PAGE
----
Did you know? In 2003, Champagne was the first wine-growing region in the world to implement a plan addressing climate change. Since then, it has reduced carbon emissions by 20 percent and currently 20 percent of vineyards in Champagne hold an environmental certification.
Champagne is a pioneering region for sustainability, having begun to take actions towards cutting its carbon emissions years before the French government made such action legally binding. Since 2003, the industry has created an ambitious climate plan, in a joint committed effort to improve sustainability and reduce its impact on the environment.
Champagne’s carbon footprint reduction plan has three areas of focus: water, air and biodiversity.
As a result, the Champagne region has successfully ensured that 100% of the water used to make champagne is treated and re-used. In terms of air, the CO2 emissions have been decreased by 20% per bottle of Champagne, mainly by reducing the weight of the bottle (the largest source of emission by far), and by reducing the use of chemical fertilizers.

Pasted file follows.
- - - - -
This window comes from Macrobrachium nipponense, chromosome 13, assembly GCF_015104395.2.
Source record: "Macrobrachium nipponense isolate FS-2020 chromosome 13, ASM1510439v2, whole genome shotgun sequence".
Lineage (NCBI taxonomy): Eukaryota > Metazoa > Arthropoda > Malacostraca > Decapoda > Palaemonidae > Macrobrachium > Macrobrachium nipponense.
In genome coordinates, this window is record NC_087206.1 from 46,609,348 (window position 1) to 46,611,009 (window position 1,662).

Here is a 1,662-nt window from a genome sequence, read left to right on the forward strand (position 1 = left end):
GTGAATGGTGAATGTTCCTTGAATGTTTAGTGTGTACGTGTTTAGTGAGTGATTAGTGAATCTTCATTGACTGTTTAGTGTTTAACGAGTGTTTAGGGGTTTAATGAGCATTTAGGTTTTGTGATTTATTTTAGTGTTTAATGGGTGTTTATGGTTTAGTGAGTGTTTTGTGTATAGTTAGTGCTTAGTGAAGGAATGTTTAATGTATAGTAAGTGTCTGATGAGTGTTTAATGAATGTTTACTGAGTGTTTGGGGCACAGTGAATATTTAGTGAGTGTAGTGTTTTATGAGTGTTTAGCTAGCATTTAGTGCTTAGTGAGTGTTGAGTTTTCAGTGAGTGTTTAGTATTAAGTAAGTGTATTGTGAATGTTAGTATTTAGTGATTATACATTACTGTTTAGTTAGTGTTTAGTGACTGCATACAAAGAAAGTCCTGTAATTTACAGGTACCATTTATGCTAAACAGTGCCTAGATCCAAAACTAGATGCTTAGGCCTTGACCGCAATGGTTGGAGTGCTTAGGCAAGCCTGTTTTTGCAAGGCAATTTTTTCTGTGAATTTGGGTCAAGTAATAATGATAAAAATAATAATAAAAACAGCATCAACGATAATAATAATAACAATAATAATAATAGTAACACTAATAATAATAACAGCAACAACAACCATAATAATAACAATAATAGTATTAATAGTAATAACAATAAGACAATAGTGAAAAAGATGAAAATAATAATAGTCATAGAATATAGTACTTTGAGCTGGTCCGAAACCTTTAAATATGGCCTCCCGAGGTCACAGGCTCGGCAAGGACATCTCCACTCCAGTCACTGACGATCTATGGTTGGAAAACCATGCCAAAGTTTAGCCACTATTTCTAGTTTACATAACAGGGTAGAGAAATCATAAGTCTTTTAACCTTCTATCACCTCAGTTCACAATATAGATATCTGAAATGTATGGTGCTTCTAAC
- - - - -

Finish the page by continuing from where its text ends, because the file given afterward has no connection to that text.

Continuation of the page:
As for biodovesity – namely the use of pesticides – the industry has reduced the use of phytosanitary products and nitrogen fertilizers by 50% across the regions, with half of the pesticides used today authorized in organic farming.
However, although the industry has made impressive steps towards lowering its collective carbon footprint, there is clearly more to do to preserve the region’s terroirs, and minimize impact to the climate. Over the course of the next 30 years, champagne houses across the region have committed to a series of objectives:
How this can be done will be part of a seperate post, and precisely what SimplyChampagne supports.